…the attitude of facing and dealing with anything recognized as dangerous, difficult, or painful, instead of withdrawing from it; quality of being fearless or brave.
I must be brave and continue with my treatment remembering the end goal, which ultimately is life, and I do so love life.
I need, must and will have courage because I am not alone. You give me the strength to continue on my journey – Thank you
I have also been given the gift of optimism and resilience, something I really must not take for granted, even when it appears to be trying its hardest to hide itself from view..
Thank you for allowing me to use this blog to be honest.
It has been a pretty tough weekend and I expect I will have a few more of those to come, but I can do it. For a start I have Village Secrets coming up, my scarves to deliver and of course most exciting of all the Summer Party to look forward to.
Thank you to my family and friends who worked around my aches and pains to make Mother’s Day very special and a big Thank you to Pollyanna and Jem for the wondefully thoughtful gifts. ( hot massage oil for aching bones, favourite bath soaks, perfume, ice creams,and all the toppings etc).
Now let’s get back on track, where were we?
Oh yes the minefield of therapies on offer.
So let’s get the ball back rolling with – Mindfulness (mind, body connection)
Mindfulness has grown in attention and interest in the recent years, thanks to a rapidly expanding evidence base demonstrating that it can be helpful for many mental and physical health problems, as well as for improving well-being more generally. But Mindfulness isn’t new, it had been applied for thousands of years by Hindus, Buddhists, Muslims and Christians.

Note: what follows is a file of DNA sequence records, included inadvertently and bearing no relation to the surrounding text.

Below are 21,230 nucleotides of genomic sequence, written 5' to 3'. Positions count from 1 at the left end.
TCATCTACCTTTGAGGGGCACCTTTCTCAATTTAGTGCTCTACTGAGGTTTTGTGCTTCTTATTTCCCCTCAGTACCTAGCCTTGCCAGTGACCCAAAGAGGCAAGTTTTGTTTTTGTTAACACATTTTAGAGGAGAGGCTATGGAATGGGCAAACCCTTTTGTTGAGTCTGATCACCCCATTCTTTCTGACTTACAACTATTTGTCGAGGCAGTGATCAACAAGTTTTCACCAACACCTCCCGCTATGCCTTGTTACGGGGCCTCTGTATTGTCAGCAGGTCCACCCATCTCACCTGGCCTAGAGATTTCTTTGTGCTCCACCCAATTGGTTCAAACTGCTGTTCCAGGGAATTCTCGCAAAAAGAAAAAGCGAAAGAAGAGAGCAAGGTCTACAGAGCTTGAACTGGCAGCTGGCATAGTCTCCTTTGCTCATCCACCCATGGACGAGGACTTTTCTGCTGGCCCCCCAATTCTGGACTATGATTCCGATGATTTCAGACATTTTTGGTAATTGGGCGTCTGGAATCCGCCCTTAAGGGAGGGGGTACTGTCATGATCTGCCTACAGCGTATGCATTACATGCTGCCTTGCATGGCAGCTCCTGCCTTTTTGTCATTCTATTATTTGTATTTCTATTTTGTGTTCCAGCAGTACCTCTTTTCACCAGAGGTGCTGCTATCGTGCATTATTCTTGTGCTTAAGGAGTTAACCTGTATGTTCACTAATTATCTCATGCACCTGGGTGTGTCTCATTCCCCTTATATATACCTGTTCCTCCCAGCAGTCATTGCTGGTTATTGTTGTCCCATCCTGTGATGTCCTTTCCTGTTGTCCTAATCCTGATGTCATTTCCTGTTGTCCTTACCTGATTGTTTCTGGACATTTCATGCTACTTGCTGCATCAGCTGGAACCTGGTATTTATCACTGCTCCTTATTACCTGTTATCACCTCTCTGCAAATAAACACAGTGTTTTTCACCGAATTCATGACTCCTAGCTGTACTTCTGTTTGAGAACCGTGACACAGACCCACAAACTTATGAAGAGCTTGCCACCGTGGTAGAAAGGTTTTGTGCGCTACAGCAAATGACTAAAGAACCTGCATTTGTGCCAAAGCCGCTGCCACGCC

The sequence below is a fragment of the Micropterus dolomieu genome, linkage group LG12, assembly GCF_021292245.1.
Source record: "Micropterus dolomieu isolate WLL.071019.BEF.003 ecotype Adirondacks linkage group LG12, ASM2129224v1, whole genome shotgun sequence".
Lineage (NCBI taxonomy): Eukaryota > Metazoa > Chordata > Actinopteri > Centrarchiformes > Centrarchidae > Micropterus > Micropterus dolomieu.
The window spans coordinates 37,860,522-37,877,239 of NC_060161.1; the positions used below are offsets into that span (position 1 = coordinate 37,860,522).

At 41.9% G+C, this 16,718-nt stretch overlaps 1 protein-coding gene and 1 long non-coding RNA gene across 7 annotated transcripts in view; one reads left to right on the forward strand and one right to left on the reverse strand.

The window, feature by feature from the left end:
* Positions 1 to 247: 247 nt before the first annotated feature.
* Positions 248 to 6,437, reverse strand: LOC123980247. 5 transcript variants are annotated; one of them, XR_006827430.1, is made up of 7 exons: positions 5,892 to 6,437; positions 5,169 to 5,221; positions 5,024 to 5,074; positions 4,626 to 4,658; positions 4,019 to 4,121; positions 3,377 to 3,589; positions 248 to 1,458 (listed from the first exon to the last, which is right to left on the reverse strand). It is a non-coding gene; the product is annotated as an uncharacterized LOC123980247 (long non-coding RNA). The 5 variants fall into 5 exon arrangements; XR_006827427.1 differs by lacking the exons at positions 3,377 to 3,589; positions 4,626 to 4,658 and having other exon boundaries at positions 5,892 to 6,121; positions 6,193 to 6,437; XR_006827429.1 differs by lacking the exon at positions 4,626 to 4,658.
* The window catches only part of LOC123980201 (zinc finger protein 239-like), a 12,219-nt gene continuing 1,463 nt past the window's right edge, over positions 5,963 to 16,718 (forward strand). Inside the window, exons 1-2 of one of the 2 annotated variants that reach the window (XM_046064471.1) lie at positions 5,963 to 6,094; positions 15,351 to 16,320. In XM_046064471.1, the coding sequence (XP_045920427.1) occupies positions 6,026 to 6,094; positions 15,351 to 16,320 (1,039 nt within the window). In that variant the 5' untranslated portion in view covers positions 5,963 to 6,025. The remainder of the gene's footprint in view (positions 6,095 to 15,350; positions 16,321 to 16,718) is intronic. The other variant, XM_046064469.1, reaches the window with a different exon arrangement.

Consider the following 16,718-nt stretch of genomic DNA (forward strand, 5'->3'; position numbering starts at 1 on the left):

Mindfulness is the integration between the mind and body. The true body and mind connection.
Training our brains to become more mindful helps us become more aware of our thoughts and feelings so that instead of being overwhelmed by them, we’re better able to manage them.
Mindfulness exercises or mindfulness-based cognitive therapy (MBCT) are ways of paying attention to the present moment, using techniques like meditation, breathing and yoga.
MBCT is recommended by the National Institute for Clinical Excellence (NICE) for the prevention of relapse in recurrent depression. It combines mindfulness techniques like meditation, breathing exercises and stretching with elements from cognitive behaviour therapy (CBT) to help break the negative thought patterns that are characteristic of recurrent depression.
Neuroscientific studies have found differences in the areas of the brain associated with decision-making, attention and awareness in people who regularly practise Mindfulness meditation. People undertaking Mindfulness training have also shown an increase in activation in the left pre-frontal cortex, an area of the brain associated with positive emotions that is generally less active in people who are depressed.
Regular meditation also results in increased brain size in areas linked to emotion regulation, such as the hippocampus, the orbito-frontal cortex, the thalamus and the inferior temporal lobe.
Almost three-quarters of GPs think mindfulness meditation would be helpful for people with mental health problems, and a third already refer patients to MBCT on a regular basis. (Source: ICM survey June 2009 of 250 GPs). With the increase in talking therapies being instigated across the UK this is something that you can raise and discuss with your GP.
Mindfulness can also help you take control of your eating habits by amplifying the volume of your body’s cues so you can hear loud and clear when you are hungry and full.
Eating while multitasking, whether working through lunch or watching TV while eating dinner, often leadsus to eat more. On the other hand, eating “mindfully,” savoring every mouthful, enhances the experience of eating and keeps us aware of how much we take in.
Many social and environmental factors can stand in the way of being able to accurately decode your body’s feedback. Mindfulness helps you break free from routine eating habits by examining the thoughts, feelings and internal pressures that affect how and why you eat (or don’t eat).
Mindfullness does take some practice, and I must admit I certainly need more practic!
To find a course near your visit you GP of take a look at this link:
One more thing here is a funny,but quite long (you have been warned) little animation that explains all so it back relax and enjoy.
Has anybody experienced mindfulness they would be willing the share?
Tomorrow we will explore Cognitive Behaviour Therapy (CBT)
Thanks again for sticking in there